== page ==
United for Homes, an initiative to fund the National Housing Trust Fund with more than 1,000 organizational supporters, proposes supporting the National Housing Trust Fund with revenue from modifications to the mortgage interest deduction. United for Homes is calling on supporters to urge members of congress to co-sponsor HR 1213, The Common Sense Housing Investment Act, introduced by Representative Keith Ellison (D-MN). The National Low Income Housing Coalition (NLIHC), it core partners from the National Housing Trust Fund campaign, and Right to the City launched United for Homes at NLIHC’s annual conference in March.
“Our proposal to fund the National Housing Trust Fund with revenue from modifications to the mortgage interest deduction is a common sense proposal that has garnered support from every corner of the country,” said Sheila Crowley, President and CEO of NLIHC . “Now is the time to end homelessness and to help communities across America to provide affordable homes for those who need it most. With United for Homes, we can achieve this together.”
The United for Homes proposal would limit the mortgage interest deduction (MID) to the first $500,000 of mortgage debt and convert it to a 15 percent non-refundable tax credit. The change would carefully target the tax benefit to where it is needed the most—low and middle income Americans—especially those who cannot itemize deductions and thus fail to benefit from the current tax law. Under this proposal, taxes will be reduced for 16 million American households with incomes of $100,000 or less per year. The proposed change to the MID would generate approximately $200 billion in savings in the first ten years, which the NLIHC proposal would invest into the National Housing Trust Fund.
NLIHC commissioned a poll in February 2013 which found that 74 percent of respondents believe the nation is not doing enough to end homelessness, and 76 percent support funding a federal government program to make more affordable rental housing available to low-income families. Proposals to modify the mortgage interest deduction also received broad support among respondents, with 60 percent supporting a cap, limiting the tax break or converting the deduction to a tax credit.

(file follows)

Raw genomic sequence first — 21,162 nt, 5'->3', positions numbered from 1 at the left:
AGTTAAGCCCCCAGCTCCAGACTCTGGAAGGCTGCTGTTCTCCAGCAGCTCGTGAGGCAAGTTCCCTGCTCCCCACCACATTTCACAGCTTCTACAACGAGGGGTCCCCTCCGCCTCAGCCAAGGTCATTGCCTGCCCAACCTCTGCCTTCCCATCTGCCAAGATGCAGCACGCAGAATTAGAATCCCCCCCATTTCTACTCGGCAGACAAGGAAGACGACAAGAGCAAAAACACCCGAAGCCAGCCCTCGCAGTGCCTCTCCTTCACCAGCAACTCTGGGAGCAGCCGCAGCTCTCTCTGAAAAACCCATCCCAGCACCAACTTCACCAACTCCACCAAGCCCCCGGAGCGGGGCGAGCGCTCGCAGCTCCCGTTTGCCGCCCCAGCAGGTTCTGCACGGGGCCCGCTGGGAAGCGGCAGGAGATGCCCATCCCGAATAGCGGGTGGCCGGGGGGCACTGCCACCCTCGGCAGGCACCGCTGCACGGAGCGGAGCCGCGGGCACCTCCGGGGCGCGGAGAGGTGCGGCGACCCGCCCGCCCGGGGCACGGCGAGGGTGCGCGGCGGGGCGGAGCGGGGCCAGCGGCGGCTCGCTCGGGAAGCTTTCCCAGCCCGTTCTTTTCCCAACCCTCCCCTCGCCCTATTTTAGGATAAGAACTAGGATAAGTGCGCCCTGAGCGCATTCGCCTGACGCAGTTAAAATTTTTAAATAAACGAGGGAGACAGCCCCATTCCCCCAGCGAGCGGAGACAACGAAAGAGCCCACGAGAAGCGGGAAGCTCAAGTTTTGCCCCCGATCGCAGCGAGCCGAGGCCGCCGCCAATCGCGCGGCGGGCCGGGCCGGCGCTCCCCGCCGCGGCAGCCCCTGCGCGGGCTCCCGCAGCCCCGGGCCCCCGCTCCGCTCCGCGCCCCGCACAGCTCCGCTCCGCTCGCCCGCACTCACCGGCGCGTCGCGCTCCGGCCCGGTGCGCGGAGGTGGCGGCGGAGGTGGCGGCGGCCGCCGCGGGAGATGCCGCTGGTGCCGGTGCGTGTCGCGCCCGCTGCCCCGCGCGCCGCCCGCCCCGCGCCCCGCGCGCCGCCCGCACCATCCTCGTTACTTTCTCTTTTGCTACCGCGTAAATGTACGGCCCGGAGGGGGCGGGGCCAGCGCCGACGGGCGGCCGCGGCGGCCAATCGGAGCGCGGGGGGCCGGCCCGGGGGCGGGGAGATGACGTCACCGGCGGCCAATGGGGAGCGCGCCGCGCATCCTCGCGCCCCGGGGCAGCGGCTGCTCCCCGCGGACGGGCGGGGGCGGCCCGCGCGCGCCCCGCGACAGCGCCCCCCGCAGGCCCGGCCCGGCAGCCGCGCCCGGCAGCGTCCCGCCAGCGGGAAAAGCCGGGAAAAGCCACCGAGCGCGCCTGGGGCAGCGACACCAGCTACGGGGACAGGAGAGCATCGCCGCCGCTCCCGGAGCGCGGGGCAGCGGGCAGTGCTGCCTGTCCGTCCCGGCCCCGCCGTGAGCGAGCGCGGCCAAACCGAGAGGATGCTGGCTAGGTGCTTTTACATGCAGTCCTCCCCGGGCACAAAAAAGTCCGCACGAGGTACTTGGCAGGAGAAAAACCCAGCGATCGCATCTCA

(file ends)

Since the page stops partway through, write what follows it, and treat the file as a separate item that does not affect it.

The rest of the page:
On April 12, the campaign launched the United for Homes website as a resource to advocates to help start conversations in communities across America about the urgency to invest in housing for people with the lowest incomes. Available on the website are:
- Tools that will help build support for the campaign, like a model resolution for a local government, and endorsement forms.
- Resources to help educate Members of Congress effectively.
- The latest research on the need for affordable housing and information on the impact of the housing tax reform proposal.
In addition to the website, the NLIHC outreach team is available to assist advocates advance the campaign, including sample social media posts and email templates. Please contact the Outreach Team at email@example.com.
United for Homes is continuing to look at the obligation of Fannie Mae and Freddie Mac to direct profits to the National Housing Trust Fund, as was stipulated in the 2008 legislation creating the National Housing Trust Fund. The potential funding generated by the GSE’s would result is less than $500 million annually, which is wholly inadequate for meeting the housing challenges in American communities. The campaign is also following the $1 billion proposed in the Administration’s FY 2014 budget. The Administration has proposed $1 billion in mandatory spending for the Housing Trust Fund in each of the past four years.
United for Homes is asking for supporters to take to three action steps: (1) Endorse United for Homes: To join more than 1000 national, state and local organizational endorsers, click here; (2) Tell your Member of Congress about the United for Homes campaign and ask him or her to co-sponsor H.R. 1213: To contact your legislator, click here; and (3) Become an informed and active advocate for the United for Homes campaign: For United for Homes materials and resources, click here.